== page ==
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Bush's bitter harvest

IT IS OCTOBER, and the harvest from the spring's planting of troops remains a grapeless vine, withering into winter compost. Without weapons of mass destruction, Tikrit has given way to Texas, Fallujah is fading into Florida, and the idiocy of another $87 billion for Iraq is rapidly becoming apparent in the latest news from Illinois, Indiana, and Iowa. In the season of pumpkins, Bush is turning into one, with millions of Americans feeling like Cinderella after the ballyhoo of violent, vengeful patriotism. Bush hoped he could sneak back into the White House in 2004 before the clock struck midnight. It is too late. The original support for the war is waning as Americans realize that they have also waged war against themselves.

In the last week, the Census Bureau released data indicating that household income in the United States is on the decrease, poverty is on the increase, and the number of Americans without health insurance grew by 2.4 million, to 43.6 million. The adding of 2.4 million Americans to the rolls of the uninsured comes at a time when 2.7 million Americans have lost their jobs since Bush took office.

What is more ominous than the initial news is that if the Bush family and the Republicans remain true to form, it will get worse. The biggest prior jump in the numbers of the uninsured since 1987 was during the last year of Bush's father's presidency, when the numbers grew by 3.2 million. Even during the Democratic administration of Bill Clinton, the sabotaging of serious health care policies by Newt Gingrich and the Republican-controlled Congress kept the number of uninsured increasing until the late 1990s.

Bush has depended mightily on the working class and the middle class for support of his war in Iraq. But of the 2.4 million newly uninsured households, 1.4 million come from families making $25,000 to $74,999.

Nervous Republicans are already complaining that the Democrats are using the stumbling economy to foment class warfare. With Bush's trillion-dollar tax cuts and the spending for the invasion and occupation of Iraq, war against everyone except Halliburton and the wealthy was inevitable. One in five households making $25,000 to $49,999 spent 2002 without health insurance, compared with only one in in 10 households making $75,000 or more.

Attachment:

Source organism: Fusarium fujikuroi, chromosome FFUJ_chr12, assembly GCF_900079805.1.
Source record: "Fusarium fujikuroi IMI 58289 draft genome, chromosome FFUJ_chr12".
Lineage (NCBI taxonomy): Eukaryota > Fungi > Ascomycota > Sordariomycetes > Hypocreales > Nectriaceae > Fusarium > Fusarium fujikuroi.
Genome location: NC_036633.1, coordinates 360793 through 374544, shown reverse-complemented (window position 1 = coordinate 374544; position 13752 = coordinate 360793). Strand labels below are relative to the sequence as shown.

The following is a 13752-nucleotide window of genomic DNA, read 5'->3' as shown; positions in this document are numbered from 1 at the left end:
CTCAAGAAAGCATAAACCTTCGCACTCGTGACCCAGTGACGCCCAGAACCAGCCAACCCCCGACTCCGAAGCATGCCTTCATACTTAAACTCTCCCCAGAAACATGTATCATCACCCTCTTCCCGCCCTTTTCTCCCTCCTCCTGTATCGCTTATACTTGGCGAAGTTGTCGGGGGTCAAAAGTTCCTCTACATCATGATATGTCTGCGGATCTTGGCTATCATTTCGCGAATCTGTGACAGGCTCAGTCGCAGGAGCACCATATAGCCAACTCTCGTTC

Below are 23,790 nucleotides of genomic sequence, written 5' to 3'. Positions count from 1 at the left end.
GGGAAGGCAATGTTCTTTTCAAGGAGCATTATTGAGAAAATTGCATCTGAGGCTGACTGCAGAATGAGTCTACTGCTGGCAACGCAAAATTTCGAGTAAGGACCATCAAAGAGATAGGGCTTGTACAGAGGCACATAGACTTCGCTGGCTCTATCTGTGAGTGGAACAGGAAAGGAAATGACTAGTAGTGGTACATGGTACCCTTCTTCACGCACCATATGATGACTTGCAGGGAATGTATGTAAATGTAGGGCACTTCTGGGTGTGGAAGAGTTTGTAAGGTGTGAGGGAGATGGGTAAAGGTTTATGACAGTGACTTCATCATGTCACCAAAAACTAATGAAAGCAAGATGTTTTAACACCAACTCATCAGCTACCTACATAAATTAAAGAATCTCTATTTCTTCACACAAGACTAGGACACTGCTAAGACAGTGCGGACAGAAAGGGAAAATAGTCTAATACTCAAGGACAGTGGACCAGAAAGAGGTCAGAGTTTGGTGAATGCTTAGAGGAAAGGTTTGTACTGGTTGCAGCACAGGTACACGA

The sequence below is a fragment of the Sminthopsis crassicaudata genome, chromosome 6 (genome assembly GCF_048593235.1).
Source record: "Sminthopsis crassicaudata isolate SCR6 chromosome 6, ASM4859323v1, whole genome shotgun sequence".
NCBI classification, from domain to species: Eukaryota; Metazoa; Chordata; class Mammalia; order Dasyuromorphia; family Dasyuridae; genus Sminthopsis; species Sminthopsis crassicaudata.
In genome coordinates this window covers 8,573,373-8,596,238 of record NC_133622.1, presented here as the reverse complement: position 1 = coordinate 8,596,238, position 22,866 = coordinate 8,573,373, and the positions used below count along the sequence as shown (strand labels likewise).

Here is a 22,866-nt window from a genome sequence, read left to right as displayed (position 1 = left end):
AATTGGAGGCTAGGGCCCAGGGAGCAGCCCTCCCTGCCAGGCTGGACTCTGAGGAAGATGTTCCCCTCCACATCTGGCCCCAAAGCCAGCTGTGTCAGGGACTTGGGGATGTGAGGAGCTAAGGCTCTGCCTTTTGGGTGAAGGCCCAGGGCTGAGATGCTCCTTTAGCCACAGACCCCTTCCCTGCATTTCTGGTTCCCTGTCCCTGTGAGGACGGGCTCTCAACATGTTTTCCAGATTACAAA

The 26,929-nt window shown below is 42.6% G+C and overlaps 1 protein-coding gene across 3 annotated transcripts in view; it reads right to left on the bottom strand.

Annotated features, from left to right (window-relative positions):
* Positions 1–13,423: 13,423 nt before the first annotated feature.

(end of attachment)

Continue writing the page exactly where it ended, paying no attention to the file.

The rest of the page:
With all the job losses, it is not surprising that 1.7 million people were thrown into poverty in 2002. First lady Laura Bush was over in France representing the United States in its rejoining of the United Nations Educational, Scientific and Cultural Organization. That show of caring about children in developing countries was lame as the United States added 400,000 children to the ranks of the poor here at home. Poverty rose even in the suburbs, from 12.1 million to 13.3 million people. In Massachusetts, the percentage of people in poverty held stable at 9.5 percent, but the number of people without health insurance went up from 8.5 percent to 9.1 percent.

When Bush signed the first of his tax cuts in the summer of 2001, he said: "Tax relief is a great achievement for the American people. Tax relief is the first achievement produced by the new tone in Washington, and it was produced in record time. Tax relief is an achievement for families struggling to enter the middle class."

Two years later, the Census Bureau tells us that real median money income in Midwestern households has declined by nearly $1,000, from $44,531 to $43,622. The per-capita income of $22,794 represents the first annual decline in per-capita income since 1991, which -- surprise -- was again the first Bush administration.

Meanwhile, according to data released last week by the Internal Revenue Service, American households earning $56,000 to $92,800 still pay 18 percent of the nation's income taxes, more than the 16 percent of the nation's wealthiest households.

It appears that the current president Bush has learned nothing from his father. His father creamed Iraq, catered to the rich, neglected the middle class, and lost his reelection. The son crushed Iraq, gave away billions in tax breaks to the wealthy, and has sunk in some polls to an approval rating of less than 50 percent. Under Bush's father the median household income of Americans was less at the end of his term than when he took office. Bush has all but guaranteed that the same will happen on his watch.

The fields that Bush claimed were so fertile -- for weapons of mass destruction in Iraq and for workers here at home -- are finally beginning to be seen for what they always were: a parched desert.

Abroad, the harvest is the bitter fruit of more than 300 American soldiers so far. At home, the harvest moon has been obscured by clouds, with wolves creeping around with unemployment slips between their teeth. Americans, finally understanding how they bit themselves, are beginning to bay against Bush.

Derrick Z. Jackson's e-mail address is

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